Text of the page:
This is the third article in the“Connecticut: The Coming Storm” series.

As regular readers know, the initial article provoked such interest that I’ve followed up with information about the police and related issues not easily available to most.  The second article in the series was: Connecticut, The Coming Storm, Part 2: Who Are The Police?”

This article goes into greater depth about the police, and particularly their thinking regarding the law, themselves and the public.  But first, let’s take a quick side trip to The Truth About Guns, where Robert Farago connects to an NRA-ILA article of interest:

Only last week, multiple reports surfaced of a disturbing letter that had reportedly been sent to Connecticut gun owners who tried to register their firearms but whose paperwork arrived at the Connecticut State Police (‘CSP’) after the deadline.  That letter, dated January 2, 2014, and containing the signature of a State Police lieutenant, gave recipients four choices for disposition of their firearms, none of which indicated they would be given a pass for their late submission. Rumors swirled, as some claimed this was the precursor to a later campaign of outright confiscation, even by those who tried to comply with the registration aspects of the law but failed because of early Post Office closures or mistakes in paperwork.

‘The Connecticut State Police did nothing helpful to alleviate these concerns.  As one rumor after another was reported in breathless media accounts, your NRA was diligently working behind the scenes to learn the truth.  Our experience was consistent with other reports that have since emerged, in that answers received from CSP officials seemed to vary with whomever happened to answer the telephone.  Some said a letter was being drafted but had not been sent.  Others denied the existence of the letter categorically.  Finally, after NRA personnel identified themselves as such and demanded to speak with high ranking officials, confronted these officials with the CSP’s inconsistent answers, and insisted on knowing the truth, the CSP reversed course and admitted to NRA that the letter was authentic and that it had been sent to a number of individuals whose registration paperwork was received after the deadline.  Nevertheless, the officials insisted it was not a warning of later confiscation but a ‘public service’ to advise gun owners whose registrations were rejected of their options.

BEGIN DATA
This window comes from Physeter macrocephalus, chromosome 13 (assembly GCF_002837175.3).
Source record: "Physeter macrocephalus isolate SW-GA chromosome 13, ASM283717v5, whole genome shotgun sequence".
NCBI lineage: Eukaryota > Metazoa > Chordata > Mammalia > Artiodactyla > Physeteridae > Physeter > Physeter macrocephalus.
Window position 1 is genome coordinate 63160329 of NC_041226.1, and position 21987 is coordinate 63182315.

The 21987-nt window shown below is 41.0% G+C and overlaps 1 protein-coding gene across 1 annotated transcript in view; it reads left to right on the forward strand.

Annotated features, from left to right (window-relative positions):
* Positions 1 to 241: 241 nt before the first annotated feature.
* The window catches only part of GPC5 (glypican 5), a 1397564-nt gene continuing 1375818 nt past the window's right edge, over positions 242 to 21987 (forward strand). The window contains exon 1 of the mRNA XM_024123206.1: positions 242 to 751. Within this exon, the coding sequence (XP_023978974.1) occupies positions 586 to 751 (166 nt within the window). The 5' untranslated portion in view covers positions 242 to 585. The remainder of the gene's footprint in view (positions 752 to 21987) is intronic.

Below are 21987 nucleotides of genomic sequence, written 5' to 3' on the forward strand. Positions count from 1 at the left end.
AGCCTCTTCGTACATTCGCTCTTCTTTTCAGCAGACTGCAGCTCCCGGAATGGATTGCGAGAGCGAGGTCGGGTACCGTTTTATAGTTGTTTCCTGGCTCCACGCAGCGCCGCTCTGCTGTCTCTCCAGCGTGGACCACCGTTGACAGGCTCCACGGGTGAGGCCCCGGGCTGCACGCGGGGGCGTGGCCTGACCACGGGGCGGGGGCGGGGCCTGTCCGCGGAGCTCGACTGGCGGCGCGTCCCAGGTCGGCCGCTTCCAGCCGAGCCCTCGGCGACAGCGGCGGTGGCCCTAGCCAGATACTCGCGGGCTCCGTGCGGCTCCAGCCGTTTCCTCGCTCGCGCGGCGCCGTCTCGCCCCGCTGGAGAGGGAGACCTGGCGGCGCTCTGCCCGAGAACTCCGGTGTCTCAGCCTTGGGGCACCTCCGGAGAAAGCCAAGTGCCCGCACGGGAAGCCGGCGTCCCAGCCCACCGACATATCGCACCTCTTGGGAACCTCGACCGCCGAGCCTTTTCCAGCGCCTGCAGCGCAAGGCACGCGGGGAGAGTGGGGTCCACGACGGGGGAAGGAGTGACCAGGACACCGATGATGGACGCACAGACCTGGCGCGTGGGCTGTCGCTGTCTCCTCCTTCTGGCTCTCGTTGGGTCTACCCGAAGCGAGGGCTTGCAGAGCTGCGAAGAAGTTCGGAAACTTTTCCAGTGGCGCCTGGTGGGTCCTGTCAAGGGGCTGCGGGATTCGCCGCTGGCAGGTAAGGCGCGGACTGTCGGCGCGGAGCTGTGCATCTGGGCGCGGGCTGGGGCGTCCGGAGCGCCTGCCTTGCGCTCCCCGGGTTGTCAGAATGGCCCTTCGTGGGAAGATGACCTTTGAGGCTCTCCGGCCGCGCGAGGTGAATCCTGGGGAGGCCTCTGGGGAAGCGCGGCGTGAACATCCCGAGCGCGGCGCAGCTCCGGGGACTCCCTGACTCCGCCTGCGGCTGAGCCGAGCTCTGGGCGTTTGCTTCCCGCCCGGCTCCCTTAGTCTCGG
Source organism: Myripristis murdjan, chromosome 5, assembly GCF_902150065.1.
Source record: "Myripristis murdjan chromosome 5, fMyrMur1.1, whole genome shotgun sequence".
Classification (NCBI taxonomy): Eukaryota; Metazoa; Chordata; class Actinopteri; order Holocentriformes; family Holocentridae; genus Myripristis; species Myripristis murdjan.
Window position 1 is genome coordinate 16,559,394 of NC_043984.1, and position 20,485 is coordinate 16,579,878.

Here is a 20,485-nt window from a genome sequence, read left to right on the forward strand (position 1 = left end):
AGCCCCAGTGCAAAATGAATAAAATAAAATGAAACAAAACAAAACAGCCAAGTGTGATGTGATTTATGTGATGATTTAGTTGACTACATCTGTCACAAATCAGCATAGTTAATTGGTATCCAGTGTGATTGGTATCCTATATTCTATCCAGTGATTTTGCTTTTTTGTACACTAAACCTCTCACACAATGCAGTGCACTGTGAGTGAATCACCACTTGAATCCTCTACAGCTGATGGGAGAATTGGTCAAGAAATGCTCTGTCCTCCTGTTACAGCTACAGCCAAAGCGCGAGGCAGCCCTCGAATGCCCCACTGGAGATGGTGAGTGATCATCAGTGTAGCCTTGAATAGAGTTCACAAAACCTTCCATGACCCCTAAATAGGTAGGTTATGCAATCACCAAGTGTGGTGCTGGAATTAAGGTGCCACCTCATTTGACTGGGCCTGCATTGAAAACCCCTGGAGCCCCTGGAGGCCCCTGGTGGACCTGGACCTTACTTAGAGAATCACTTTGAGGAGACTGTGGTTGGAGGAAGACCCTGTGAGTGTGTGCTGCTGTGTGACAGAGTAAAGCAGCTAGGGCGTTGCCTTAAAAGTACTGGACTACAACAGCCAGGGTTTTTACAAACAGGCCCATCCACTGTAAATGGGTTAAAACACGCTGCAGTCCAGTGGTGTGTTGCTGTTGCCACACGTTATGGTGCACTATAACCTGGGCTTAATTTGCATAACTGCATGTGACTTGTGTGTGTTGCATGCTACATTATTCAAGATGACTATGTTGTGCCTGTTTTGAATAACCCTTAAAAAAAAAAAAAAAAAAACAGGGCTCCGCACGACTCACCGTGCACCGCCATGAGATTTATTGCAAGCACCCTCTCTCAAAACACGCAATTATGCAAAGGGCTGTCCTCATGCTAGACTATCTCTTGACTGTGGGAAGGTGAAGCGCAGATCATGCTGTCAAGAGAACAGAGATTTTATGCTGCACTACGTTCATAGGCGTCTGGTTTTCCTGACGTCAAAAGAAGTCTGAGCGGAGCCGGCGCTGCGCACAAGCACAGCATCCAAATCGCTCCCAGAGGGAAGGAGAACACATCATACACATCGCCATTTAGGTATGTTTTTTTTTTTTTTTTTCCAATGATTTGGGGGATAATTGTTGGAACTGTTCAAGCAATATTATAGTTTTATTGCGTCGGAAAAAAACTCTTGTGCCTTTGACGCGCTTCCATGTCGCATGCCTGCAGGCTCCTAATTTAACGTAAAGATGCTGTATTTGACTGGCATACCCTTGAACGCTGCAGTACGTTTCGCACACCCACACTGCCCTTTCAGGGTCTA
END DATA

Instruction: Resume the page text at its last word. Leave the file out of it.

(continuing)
So, the letters send to Connecticut citizens who tried and failed to register guns and magazines are not, in fact, an urban myth.  They actually exist and were sent to an unspecified number of citizens.  Here’s a copy of the actual letter:

LetterIt took an investigation by the NRA, an investigation the Media won’t do, to discover the truth: the Connecticut State Police did send letters, the first step toward actual physical confiscation, to citizens.  Of equal importance is that the CSP were caught misleading and lying to the public not only about what they did, but about their ultimate intentions.

This is interesting, to say the least.  Normally, the Media distrust and hate the police and love to expose the slightest untruth or mistake, but obviously, they hate guns and gun owners more.  They also tend to protect Democrat politicians as much as possible, making this a non-story for them.

Let’s return to the police.


Most police officers quickly learn to keep at least some distance between themselves and the public.  They know that the public cannot understand their daily reality, and sometimes irrationally hate them simply because they wear the blue suit.  They don’t want to attend social gatherings and get into arguments with the uninformed and/or foolish–that’s always a loser for cops–so they tend to keep to themselves.  This can be taken to extremes, leading to a dangerous “us against them” attitude where officers come to see everyone as a threat to them in one way or another.  Well-balanced officers understand that most citizens are willing to obey the law most of the time, and pose no threat whatever to them.  They treat everyone as they would want to be treated, as they would want another officer to treat their wife, daughter or mother.

Sometimes, in initial and continuing training, trainers over-emphasize the idea that nothing is more important than going home unscathed at the end of each shift.  This can cause officers to become overly cautious–they don’t fully do their jobs–or overly aggressive.  It tends not to promote good mental health.  Police work always contains an element of risk, and through competent tactics and experience, officers can minimize it, but never entirely avoid it.  In fact, when officers try to avoid potential danger, they expose competent, mentally healthy officers to greater danger through greater exposure.